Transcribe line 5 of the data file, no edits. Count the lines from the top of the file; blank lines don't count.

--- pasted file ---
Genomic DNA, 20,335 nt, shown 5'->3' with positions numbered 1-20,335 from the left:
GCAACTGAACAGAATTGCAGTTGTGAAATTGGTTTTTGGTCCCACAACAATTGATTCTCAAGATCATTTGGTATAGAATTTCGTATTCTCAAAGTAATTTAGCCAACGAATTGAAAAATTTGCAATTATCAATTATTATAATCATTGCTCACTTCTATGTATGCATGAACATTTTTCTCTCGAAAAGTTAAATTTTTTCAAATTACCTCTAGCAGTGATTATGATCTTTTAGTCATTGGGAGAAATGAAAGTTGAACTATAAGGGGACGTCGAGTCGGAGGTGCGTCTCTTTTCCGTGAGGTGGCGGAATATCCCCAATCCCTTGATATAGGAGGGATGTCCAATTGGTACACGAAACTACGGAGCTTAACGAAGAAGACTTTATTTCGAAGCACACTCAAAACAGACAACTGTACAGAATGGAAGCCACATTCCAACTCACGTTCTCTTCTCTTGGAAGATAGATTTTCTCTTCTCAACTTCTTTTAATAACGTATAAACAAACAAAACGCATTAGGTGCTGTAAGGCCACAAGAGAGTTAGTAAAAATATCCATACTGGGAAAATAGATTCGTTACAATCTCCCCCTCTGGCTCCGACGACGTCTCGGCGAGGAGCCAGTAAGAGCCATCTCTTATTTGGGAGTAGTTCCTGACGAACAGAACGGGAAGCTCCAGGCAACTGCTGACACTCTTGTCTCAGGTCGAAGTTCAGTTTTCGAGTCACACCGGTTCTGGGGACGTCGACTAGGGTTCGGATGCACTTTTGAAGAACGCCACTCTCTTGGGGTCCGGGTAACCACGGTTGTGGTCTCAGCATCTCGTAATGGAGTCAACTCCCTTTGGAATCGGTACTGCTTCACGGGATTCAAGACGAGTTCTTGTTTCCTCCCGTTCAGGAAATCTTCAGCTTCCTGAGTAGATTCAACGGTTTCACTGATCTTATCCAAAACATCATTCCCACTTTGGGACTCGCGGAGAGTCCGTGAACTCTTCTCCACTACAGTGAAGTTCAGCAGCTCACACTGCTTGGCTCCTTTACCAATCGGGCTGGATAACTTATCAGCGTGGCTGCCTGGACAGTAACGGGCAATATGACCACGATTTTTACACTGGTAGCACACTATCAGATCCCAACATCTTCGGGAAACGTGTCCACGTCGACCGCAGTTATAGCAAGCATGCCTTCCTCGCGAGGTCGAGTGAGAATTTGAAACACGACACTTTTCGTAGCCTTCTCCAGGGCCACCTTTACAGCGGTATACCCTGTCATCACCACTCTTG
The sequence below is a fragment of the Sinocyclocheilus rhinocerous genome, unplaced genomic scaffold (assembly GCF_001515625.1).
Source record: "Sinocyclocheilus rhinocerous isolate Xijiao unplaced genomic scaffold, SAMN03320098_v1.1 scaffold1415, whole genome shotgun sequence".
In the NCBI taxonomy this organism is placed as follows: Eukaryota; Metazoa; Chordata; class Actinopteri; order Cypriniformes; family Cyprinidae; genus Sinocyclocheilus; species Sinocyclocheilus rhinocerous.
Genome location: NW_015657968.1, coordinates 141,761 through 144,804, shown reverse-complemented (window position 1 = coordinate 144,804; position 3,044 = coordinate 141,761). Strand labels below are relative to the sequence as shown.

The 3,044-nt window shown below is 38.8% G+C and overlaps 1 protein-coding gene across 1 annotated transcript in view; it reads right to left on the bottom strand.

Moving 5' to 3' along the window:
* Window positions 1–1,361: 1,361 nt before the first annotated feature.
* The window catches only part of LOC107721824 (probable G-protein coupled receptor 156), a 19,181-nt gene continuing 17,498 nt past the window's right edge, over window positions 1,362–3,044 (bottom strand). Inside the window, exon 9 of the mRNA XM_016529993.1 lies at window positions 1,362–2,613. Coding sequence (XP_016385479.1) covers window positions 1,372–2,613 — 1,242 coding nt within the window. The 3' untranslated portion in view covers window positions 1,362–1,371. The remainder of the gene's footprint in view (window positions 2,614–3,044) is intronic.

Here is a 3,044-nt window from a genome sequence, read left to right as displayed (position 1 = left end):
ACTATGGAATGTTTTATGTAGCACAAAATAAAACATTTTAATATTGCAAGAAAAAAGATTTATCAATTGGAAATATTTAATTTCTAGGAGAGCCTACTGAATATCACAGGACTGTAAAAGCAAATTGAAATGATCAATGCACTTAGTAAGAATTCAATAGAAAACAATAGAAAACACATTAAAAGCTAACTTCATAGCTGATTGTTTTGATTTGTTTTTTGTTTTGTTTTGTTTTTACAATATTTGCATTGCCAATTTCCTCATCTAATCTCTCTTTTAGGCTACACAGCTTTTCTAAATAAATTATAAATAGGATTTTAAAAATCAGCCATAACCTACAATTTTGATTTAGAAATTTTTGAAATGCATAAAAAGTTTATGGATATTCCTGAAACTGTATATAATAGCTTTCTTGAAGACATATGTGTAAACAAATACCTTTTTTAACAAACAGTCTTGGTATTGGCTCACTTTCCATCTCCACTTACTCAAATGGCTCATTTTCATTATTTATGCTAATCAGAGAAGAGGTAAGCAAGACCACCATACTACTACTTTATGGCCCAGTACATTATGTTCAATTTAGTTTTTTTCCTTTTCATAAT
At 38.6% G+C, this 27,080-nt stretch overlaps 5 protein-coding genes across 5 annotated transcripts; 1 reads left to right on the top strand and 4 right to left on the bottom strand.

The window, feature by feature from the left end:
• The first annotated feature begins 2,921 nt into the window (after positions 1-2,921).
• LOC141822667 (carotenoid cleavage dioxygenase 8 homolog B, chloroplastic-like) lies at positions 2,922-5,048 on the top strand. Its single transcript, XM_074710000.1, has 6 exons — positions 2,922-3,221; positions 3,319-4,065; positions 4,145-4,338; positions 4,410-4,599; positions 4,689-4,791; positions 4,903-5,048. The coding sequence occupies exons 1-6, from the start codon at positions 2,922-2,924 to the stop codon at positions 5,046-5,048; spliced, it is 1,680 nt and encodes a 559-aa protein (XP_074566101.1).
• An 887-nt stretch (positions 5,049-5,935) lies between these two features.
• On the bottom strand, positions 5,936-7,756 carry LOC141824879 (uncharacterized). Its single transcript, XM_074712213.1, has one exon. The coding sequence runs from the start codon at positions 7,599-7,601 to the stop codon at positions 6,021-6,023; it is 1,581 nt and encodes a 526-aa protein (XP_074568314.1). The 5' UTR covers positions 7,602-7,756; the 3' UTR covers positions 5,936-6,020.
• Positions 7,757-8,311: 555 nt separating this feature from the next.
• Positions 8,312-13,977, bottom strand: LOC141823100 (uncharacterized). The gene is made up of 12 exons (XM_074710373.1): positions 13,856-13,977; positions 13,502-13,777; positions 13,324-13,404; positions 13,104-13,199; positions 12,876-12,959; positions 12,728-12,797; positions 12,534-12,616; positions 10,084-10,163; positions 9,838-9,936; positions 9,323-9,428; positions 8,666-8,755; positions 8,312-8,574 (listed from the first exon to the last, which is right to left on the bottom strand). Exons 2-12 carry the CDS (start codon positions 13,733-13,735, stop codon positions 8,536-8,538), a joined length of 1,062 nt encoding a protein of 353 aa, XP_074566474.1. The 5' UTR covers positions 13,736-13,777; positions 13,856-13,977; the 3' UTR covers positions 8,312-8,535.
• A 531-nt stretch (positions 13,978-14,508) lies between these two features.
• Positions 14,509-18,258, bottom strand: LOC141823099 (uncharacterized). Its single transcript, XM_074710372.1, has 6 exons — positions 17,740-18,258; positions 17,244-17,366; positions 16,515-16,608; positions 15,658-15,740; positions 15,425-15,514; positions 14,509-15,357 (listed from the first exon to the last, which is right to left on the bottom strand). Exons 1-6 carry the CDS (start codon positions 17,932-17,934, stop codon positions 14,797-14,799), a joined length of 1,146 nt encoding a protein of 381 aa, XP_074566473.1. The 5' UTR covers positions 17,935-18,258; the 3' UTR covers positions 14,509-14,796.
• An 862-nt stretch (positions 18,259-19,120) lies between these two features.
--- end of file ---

In the NCBI taxonomy this organism is placed as follows: Eukaryota; Metazoa; Chordata; class Actinopteri; order Cypriniformes; family Cyprinidae; genus Sinocyclocheilus; species Sinocyclocheilus rhinocerous.